Externships are usually done during the fourth year because most schools do not want MS IIIs. Additionally, your own school will want you to do your core rotations at their own facilities.

    Other names you might come across would include acting internship (A-I), sub-internship (Sub-I), or audition rotation. A-Is and Sub-Is come with more responsibility since you will be the acting intern. If you know you will 'kick some butt' go ahead and do a Sub-I. They can be a double-edged sword, however, because this Sub-I can show what an awesome intern you'd make or it can show what a terrible intern you might be. If your numbers speak volumes, it might not be worth the gamble. Who knows? You might get an attending who just lost 80% of his savings in the stock market that month.

    I did several Sub-Is in different fields and I think it helped me tremendously in obtaining interviews. I got into my first choice program without having done a Sub-I there, but I have no doubt that my LORs helped secure that match. Good luck. [​IMG]


    [​IMG]Stinky ? Copyright 2001 Stinky Tofu & Co, Inc.
     
  8. Teufelhunden

    Teufelhunden 1K Member
    Physician

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    Stinky Tofu,

    Traditionally, how have DO's fared matching into competitive, MD PM&R programs? Is their OMM training looked upon as a plus, negative, or is it a non-issue? Do you know of any DO PM&R residecies that are highly regarded? Also, you mentioned that the field is gaining in popularity, and hence competitiveness - any thoughts on why this may be occuring?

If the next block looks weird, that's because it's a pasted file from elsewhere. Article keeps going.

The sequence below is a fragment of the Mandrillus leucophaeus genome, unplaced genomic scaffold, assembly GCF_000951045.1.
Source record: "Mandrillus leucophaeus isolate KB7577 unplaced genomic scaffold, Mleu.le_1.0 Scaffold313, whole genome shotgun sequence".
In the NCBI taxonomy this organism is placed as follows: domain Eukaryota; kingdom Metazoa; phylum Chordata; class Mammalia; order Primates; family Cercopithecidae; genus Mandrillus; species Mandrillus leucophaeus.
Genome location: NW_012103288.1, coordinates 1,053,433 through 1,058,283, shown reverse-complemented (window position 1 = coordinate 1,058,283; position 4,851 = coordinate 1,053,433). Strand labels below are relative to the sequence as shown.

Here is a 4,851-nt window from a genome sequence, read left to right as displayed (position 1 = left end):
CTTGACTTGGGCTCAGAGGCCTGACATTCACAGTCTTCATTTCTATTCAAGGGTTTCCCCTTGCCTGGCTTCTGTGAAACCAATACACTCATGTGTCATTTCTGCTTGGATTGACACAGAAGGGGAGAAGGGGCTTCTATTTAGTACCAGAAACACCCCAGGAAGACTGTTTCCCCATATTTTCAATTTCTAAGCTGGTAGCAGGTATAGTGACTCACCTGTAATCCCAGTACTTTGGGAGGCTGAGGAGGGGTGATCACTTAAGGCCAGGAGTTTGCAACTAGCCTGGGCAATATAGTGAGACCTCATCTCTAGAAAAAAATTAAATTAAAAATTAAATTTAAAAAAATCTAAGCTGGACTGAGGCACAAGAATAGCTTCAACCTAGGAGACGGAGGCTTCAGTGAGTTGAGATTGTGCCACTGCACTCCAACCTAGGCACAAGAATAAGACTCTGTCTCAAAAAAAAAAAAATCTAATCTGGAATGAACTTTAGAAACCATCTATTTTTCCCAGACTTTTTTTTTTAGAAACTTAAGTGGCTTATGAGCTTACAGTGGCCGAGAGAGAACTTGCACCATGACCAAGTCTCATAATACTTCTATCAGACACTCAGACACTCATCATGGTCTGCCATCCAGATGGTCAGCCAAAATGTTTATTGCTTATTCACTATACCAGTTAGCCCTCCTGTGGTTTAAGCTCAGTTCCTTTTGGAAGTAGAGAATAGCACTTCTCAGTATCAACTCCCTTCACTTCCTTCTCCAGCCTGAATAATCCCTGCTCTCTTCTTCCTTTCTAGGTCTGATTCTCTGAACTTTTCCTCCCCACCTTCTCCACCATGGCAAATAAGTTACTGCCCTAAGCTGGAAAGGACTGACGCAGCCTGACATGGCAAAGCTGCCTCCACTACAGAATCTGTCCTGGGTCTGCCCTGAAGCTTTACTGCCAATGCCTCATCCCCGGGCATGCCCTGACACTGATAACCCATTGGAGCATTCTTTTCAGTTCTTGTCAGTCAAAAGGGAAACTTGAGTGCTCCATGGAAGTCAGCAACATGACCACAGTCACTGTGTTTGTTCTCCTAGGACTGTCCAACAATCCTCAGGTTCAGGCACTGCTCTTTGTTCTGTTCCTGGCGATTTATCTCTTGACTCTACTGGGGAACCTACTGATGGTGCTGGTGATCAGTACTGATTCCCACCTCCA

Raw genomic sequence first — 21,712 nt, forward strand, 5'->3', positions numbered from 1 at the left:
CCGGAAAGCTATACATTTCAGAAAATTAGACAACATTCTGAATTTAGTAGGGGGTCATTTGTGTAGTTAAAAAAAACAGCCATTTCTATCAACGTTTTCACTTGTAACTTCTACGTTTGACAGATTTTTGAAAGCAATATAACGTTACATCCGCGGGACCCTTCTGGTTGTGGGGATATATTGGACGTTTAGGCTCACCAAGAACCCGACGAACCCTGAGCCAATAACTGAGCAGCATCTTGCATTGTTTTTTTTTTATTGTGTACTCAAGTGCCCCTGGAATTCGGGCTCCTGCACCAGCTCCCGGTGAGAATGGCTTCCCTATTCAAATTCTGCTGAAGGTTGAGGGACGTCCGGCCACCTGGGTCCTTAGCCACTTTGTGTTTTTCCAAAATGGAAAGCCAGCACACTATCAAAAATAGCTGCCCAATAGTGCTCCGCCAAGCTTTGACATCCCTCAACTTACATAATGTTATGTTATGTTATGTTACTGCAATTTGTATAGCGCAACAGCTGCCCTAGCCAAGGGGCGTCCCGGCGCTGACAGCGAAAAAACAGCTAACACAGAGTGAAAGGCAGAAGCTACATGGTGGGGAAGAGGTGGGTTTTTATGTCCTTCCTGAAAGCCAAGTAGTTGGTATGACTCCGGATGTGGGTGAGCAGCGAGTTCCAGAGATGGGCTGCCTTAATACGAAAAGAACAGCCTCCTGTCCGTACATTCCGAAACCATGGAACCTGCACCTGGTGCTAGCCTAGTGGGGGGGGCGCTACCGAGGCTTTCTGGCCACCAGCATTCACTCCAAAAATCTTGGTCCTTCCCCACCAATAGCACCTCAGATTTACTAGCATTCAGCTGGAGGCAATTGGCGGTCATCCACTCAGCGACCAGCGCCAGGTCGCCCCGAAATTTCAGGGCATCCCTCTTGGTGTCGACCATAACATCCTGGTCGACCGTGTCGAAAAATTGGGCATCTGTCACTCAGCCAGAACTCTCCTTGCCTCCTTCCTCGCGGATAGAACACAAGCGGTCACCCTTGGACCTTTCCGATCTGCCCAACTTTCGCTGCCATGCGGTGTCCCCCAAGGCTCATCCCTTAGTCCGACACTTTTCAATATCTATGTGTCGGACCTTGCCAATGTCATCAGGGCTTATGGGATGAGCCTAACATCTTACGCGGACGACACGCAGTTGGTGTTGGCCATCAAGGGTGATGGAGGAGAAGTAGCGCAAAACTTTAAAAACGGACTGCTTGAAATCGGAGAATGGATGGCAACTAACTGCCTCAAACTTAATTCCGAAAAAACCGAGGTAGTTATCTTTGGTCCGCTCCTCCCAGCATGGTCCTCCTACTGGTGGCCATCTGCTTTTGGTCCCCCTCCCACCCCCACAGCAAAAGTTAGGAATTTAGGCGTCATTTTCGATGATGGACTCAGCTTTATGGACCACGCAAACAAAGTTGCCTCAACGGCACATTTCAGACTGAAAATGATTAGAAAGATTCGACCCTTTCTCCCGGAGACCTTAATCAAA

9. Neurogirl

    Neurogirl Resident Extraordinaire

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    I could be wrong but I think Stinky said that Harvard (where he matched) has started teaching and using OMM. A DO friend of mine matched last year and said that his OMM training had been viewed as a big plus and that many programs are starting to incorporate it. If my memory is correct and Harvard has embraced it, then it won't be long before everyone else catches on. :D
     
  10. windex

    windex Junior Member

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    I work at the Rusk Institute of Rehab Med which is affiliated with NYU Medical School. They have many PM&R DOs here on staff as well as PM&R DO residents and find them equally competitive to their allopathic colleagues.
     
  11. According to US News, Northwestern has been ranked #1 for the past ten years. The program happens to be run by a D.O. When I interviewed there, OMM seemed to be viewed favorably. In fact, all the residents (M.D.and D.O.) are taught OMM.

    Dr. Garrison, M.D. wrote one of the major textbooks in PM&R and also teaches OMM at OMM conferences. I've heard that Baylor and Northwestern actually favors D.O.s

    As far as Harvard is concerned, I only know of one D.O. that has gone through the residency program. I'm not aware of OMM being integrated or taught at Harvard. Even though Harvard was my top choice, I know more about Northwestern, Baylor, and the CA programs.

    I think that the additional training in the musculoskeletal system is very helpful in PM&R. I could see why D.O.s would match well in PM&R.

    I think PM&R is gaining in popularity because it is a new specialty and very little was known about the field before. As the field grows, it gains more exposure and thus more applicants. Also, many medical students are more concerned nowadays with lifestyle and compensation. PM&R pays very well and the hours are short. :D There are also many different areas witin the field that makes it attractive (Pain Management, Sports Medicine, Traumatic Brain Injury, etc.) The shift away from IM and FP leads to more applicants applying for Anesthesia, PM&R, Radiology, and EM.